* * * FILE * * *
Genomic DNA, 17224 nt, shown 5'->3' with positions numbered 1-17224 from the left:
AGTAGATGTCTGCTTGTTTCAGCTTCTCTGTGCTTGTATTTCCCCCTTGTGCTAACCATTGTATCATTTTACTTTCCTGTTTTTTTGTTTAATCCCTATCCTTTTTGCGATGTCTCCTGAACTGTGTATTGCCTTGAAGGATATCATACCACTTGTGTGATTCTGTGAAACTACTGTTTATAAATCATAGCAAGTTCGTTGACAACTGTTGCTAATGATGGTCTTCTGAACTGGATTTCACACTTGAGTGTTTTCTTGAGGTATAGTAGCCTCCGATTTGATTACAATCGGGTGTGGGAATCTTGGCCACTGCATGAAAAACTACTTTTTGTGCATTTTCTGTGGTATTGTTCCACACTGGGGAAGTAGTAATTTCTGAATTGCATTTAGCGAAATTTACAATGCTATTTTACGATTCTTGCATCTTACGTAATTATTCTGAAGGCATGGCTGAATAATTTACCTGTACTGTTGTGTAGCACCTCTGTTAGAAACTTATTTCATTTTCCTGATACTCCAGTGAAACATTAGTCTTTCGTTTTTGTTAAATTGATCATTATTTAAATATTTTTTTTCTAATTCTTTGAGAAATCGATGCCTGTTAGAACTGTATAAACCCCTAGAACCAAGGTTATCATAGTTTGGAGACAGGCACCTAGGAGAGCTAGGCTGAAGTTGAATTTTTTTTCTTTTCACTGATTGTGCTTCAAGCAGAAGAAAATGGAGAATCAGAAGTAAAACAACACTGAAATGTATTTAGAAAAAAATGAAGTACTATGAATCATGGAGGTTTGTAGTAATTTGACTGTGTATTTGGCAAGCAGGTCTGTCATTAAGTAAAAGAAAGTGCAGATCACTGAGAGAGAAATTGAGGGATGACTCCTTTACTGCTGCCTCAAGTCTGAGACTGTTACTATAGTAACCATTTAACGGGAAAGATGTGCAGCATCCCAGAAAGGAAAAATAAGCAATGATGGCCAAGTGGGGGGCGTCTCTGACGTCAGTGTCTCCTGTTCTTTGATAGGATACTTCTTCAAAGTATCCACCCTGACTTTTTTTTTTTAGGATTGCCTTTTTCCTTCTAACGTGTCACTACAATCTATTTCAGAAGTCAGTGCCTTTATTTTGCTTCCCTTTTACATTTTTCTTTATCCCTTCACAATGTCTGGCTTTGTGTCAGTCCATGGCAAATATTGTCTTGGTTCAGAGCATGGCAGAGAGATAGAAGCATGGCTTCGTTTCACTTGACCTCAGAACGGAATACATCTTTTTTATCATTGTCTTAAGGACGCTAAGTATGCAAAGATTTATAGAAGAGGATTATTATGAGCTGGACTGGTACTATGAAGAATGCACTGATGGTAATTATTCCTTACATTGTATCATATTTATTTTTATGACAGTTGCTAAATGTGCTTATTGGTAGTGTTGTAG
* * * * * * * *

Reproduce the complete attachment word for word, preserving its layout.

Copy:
Genomic DNA, 17224 nt, shown 5'->3' with positions numbered 1-17224 from the left:
AGTAGATGTCTGCTTGTTTCAGCTTCTCTGTGCTTGTATTTCCCCCTTGTGCTAACCATTGTATCATTTTACTTTCCTGTTTTTTTGTTTAATCCCTATCCTTTTTGCGATGTCTCCTGAACTGTGTATTGCCTTGAAGGATATCATACCACTTGTGTGATTCTGTGAAACTACTGTTTATAAATCATAGCAAGTTCGTTGACAACTGTTGCTAATGATGGTCTTCTGAACTGGATTTCACACTTGAGTGTTTTCTTGAGGTATAGTAGCCTCCGATTTGATTACAATCGGGTGTGGGAATCTTGGCCACTGCATGAAAAACTACTTTTTGTGCATTTTCTGTGGTATTGTTCCACACTGGGGAAGTAGTAATTTCTGAATTGCATTTAGCGAAATTTACAATGCTATTTTACGATTCTTGCATCTTACGTAATTATTCTGAAGGCATGGCTGAATAATTTACCTGTACTGTTGTGTAGCACCTCTGTTAGAAACTTATTTCATTTTCCTGATACTCCAGTGAAACATTAGTCTTTCGTTTTTGTTAAATTGATCATTATTTAAATATTTTTTTTCTAATTCTTTGAGAAATCGATGCCTGTTAGAACTGTATAAACCCCTAGAACCAAGGTTATCATAGTTTGGAGACAGGCACCTAGGAGAGCTAGGCTGAAGTTGAATTTTTTTTCTTTTCACTGATTGTGCTTCAAGCAGAAGAAAATGGAGAATCAGAAGTAAAACAACACTGAAATGTATTTAGAAAAAAATGAAGTACTATGAATCATGGAGGTTTGTAGTAATTTGACTGTGTATTTGGCAAGCAGGTCTGTCATTAAGTAAAAGAAAGTGCAGATCACTGAGAGAGAAATTGAGGGATGACTCCTTTACTGCTGCCTCAAGTCTGAGACTGTTACTATAGTAACCATTTAACGGGAAAGATGTGCAGCATCCCAGAAAGGAAAAATAAGCAATGATGGCCAAGTGGGGGGCGTCTCTGACGTCAGTGTCTCCTGTTCTTTGATAGGATACTTCTTCAAAGTATCCACCCTGACTTTTTTTTTTTAGGATTGCCTTTTTCCTTCTAACGTGTCACTACAATCTATTTCAGAAGTCAGTGCCTTTATTTTGCTTCCCTTTTACATTTTTCTTTATCCCTTCACAATGTCTGGCTTTGTGTCAGTCCATGGCAAATATTGTCTTGGTTCAGAGCATGGCAGAGAGATAGAAGCATGGCTTCGTTTCACTTGACCTCAGAACGGAATACATCTTTTTTATCATTGTCTTAAGGACGCTAAGTATGCAAAGATTTATAGAAGAGGATTATTATGAGCTGGACTGGTACTATGAAGAATGCACTGATGGTAATTATTCCTTACATTGTATCATATTTATTTTTATGACAGTTGCTAAATGTGCTTATTGGTAGTGTTGTAG